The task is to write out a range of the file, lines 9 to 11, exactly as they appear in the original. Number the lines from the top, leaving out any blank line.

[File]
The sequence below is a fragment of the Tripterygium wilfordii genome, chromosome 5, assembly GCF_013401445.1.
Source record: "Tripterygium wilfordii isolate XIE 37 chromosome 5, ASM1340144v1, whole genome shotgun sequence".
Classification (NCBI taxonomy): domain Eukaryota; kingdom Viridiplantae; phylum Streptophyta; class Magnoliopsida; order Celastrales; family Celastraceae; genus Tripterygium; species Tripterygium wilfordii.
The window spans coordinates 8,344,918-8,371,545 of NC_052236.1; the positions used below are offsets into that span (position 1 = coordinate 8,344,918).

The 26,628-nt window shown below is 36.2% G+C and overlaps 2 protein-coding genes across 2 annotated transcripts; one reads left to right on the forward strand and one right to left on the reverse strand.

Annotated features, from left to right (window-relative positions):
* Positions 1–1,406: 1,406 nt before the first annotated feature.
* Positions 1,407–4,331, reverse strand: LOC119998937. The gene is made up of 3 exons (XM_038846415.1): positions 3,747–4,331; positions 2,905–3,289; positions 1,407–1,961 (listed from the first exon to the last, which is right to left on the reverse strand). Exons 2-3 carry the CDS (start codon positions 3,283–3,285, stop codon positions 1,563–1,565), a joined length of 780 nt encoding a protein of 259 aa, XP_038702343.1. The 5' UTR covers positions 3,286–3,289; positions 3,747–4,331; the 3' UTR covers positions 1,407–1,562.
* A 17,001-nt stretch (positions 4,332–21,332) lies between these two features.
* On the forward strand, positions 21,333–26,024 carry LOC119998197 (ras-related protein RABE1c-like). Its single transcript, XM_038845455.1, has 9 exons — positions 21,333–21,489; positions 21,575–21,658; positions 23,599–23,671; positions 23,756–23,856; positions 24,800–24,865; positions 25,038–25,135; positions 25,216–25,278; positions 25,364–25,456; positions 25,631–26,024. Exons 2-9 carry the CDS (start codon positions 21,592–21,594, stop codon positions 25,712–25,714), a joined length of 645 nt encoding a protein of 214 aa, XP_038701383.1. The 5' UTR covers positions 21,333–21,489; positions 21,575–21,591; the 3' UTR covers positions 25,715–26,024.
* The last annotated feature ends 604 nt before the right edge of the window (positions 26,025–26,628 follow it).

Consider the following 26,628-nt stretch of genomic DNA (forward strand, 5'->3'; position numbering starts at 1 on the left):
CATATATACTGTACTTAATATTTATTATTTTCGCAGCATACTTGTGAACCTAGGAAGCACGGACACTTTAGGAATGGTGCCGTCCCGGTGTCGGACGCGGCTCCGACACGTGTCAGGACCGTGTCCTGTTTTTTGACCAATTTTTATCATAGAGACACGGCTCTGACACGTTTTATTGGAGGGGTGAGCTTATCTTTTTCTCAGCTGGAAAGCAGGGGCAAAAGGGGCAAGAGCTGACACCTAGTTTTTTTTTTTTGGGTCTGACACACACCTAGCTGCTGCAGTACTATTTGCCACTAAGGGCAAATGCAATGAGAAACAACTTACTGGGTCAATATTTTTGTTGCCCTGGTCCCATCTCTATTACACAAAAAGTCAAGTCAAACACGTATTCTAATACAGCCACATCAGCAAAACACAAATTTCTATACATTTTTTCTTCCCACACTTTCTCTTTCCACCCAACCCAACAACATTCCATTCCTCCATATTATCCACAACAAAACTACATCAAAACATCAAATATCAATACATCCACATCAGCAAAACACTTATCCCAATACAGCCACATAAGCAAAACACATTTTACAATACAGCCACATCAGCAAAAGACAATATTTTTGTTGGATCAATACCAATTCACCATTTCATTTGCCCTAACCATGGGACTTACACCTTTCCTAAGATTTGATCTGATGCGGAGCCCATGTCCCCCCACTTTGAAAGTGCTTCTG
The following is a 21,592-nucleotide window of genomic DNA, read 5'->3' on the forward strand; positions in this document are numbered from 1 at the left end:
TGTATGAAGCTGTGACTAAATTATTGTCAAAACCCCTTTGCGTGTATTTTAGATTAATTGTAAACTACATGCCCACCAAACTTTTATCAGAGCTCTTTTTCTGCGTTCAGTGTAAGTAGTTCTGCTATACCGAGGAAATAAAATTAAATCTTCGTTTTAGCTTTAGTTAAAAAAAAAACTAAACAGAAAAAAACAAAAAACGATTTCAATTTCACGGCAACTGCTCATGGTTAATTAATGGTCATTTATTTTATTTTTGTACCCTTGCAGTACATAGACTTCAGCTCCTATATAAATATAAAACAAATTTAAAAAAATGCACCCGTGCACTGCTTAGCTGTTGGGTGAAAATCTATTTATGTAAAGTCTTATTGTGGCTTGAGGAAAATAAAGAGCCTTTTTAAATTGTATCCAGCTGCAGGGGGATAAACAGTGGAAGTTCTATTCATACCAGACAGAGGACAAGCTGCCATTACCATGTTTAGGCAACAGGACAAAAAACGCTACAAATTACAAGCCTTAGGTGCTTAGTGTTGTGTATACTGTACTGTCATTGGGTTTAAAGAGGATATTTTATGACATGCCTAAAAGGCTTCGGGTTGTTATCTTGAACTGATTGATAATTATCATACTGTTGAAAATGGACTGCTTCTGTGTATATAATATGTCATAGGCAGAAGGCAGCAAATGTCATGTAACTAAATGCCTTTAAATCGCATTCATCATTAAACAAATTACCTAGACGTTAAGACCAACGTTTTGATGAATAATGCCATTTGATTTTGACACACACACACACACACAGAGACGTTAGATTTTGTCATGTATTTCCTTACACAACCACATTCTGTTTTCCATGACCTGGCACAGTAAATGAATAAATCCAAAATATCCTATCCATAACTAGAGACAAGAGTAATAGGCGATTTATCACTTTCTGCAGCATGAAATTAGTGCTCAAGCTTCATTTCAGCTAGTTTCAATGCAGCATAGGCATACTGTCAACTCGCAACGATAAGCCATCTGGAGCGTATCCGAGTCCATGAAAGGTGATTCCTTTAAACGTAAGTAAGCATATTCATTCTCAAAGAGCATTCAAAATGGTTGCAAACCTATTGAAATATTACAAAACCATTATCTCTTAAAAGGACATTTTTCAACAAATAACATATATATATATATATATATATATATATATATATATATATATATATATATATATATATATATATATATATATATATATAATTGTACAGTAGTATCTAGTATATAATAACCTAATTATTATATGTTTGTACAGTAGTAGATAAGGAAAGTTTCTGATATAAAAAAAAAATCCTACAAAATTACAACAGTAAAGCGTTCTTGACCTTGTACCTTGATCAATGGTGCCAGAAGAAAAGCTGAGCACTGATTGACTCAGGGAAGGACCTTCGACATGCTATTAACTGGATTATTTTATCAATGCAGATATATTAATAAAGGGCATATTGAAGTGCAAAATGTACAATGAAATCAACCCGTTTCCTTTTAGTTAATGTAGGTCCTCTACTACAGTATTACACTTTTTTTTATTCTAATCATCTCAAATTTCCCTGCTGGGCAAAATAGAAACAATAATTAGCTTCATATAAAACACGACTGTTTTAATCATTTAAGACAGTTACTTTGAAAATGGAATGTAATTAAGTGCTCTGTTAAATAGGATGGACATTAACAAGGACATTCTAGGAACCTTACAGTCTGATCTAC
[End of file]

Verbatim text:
* A 17,001-nt stretch (positions 4,332–21,332) lies between these two features.
* On the forward strand, positions 21,333–26,024 carry LOC119998197 (ras-related protein RABE1c-like). Its single transcript, XM_038845455.1, has 9 exons — positions 21,333–21,489; positions 21,575–21,658; positions 23,599–23,671; positions 23,756–23,856; positions 24,800–24,865; positions 25,038–25,135; positions 25,216–25,278; positions 25,364–25,456; positions 25,631–26,024. Exons 2-9 carry the CDS (start codon positions 21,592–21,594, stop codon positions 25,712–25,714), a joined length of 645 nt encoding a protein of 214 aa, XP_038701383.1. The 5' UTR covers positions 21,333–21,489; positions 21,575–21,591; the 3' UTR covers positions 25,715–26,024.
* The last annotated feature ends 604 nt before the right edge of the window (positions 26,025–26,628 follow it).